Ethanol embolization [53-62] through a per-cutaneous route was shown to be effective but was associated with a high incidence of pathological factures and also transient neurological deterioration. The authors demonstrated a unique technique in 2011 [63,64], which consists of intra-operative ethanol embolization combined with short segment fixation. This and subsequent publications [63-65] and have demonstrated high degree of safety, efficacy and feasibility of this procedure.


The main indications of this procedure include vertebral hemangiomas with myelopathy. We do not use it in cases with pathological fractures, deformity, Von Hippel disease or patients with severe systemic illnesses (e.g. hypertension or diabetes). The surgical technique has been described in details in the earlier papers [63-65]. However briefly, the technique consists of exposure of the affected vertebrae along with one level above and below. Instrumented fixation (pedicle screws) was then performed one level above and below. After this, absolute alcohol (1% ethyl alcohol) is injected into either pedicle (using fluoroscopy or neuronavigation) of the affected vertebrae using 14-16 gauges Jamshide needle. The presence of VH is confirmed by rapid oozing or gushing of venous blood from the cannulas. We generally prefer using 6-7 cc of absolute alcohol in either side. This is introduced with slow increments of 0.5 cc with careful monitoring of hemodynamic status.


We treated till date a total of a total of 38 patients were treated from June 2006 till June 2017 with at least a follow up of 28 months and were included in this study. The mean age was 24.9+13.2 years, (range: 10-68 years, 20 females). Clinical features included myelopathy in all (5 paraplegic), sphincter involvement (13) and mid back/lower pain (7). The pre-operative American Spinal Injury Association (ASIA) scores were A in 8, B in 13, C in 6, D in 10 and E in 1 patient. Majority had single vertebral involvement (35), however 3 patients multiple level involvement. Six underwent surgery earlier. Of these, 1 underwent alcohol embolization at our hospital in 2012. The mean surgical time was 122+38 min, average blood loss being 260+80 cc. The mean amount of absolute alcohol injected was 14+5.2 cc. Two patients required 20 and 25 cc (case 28 and 22 respectively), both having multiple level hemangiomas. Immediate embolization achieved in all, allowing laminectomy and soft-tissue hemangioma removal easily. One patient had transient neurological deterioration. His power deteriorated to 1/5 in both lower limbs. Immediate CT scan showed pedicle screws in place. He was treated with steroids, and within 2 weeks improved to the pre-operative level. His power improved to near normal at 30 months of follow up. One patient had a transient hypotension during surgery. Following copious irrigation with saline, and watchful waiting, this improved. This however did not have any impact on the final clinical outcome.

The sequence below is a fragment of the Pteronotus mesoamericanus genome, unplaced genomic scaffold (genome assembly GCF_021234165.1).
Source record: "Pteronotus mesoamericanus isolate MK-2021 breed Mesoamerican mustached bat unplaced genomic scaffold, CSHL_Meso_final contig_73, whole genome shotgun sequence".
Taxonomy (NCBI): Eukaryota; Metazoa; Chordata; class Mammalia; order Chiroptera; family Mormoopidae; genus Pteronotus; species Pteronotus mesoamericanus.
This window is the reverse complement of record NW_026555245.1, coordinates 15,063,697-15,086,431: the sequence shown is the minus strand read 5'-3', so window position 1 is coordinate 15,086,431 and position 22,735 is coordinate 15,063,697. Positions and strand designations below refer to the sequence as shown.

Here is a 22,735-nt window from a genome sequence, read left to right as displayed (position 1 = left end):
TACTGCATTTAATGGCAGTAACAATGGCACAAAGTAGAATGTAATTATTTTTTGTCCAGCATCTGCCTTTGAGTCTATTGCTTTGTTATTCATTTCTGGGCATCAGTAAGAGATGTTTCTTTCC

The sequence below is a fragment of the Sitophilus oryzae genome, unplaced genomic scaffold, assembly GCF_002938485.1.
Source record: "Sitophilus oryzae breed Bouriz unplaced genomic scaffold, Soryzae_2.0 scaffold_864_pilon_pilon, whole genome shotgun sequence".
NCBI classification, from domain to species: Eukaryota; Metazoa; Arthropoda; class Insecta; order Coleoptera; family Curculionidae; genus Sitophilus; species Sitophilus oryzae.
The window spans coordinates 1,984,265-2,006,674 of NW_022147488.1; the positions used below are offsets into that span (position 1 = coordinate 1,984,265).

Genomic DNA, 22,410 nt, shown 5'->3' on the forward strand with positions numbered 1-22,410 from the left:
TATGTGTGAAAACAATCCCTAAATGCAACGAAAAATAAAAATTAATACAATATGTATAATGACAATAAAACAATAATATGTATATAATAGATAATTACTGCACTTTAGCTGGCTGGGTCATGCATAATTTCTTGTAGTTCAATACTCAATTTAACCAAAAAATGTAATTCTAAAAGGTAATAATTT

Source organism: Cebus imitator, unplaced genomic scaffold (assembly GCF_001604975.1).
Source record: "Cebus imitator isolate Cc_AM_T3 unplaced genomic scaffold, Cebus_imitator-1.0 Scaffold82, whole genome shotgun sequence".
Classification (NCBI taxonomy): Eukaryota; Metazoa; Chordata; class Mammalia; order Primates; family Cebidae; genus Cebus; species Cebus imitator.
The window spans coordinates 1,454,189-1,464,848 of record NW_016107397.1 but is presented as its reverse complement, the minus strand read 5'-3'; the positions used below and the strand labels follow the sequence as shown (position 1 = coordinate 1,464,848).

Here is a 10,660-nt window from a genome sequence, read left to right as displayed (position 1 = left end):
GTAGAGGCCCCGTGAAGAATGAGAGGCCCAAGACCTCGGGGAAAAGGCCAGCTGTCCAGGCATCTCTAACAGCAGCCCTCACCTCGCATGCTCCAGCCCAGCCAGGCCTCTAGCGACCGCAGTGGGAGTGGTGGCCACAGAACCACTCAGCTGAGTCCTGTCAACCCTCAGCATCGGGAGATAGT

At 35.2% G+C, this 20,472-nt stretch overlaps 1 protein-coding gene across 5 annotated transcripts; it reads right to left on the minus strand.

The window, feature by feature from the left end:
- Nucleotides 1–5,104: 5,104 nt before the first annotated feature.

All patients improved (sphincters also improved in all too various degrees) at a follow up ranging from 28-103 months (mean 47.6+22.3). Follow-up ASIA scores were E in 28, D in 6, B in 5 and C in 1. All patients showed evidence of bone sclerosis and relief of spinal cord compression on follow-up imaging. The Nurick’s grade were I (35 patients) and II (3 patients) at the last follow up. Five patients presented with paraplegia. Of these, one was is term pregnancy (30 weeks). Two improved to ASIA grade B, 2 to ASIA grade E and 1 to grade D. 13 had sphincter involvement, all improved to extent of becoming continent.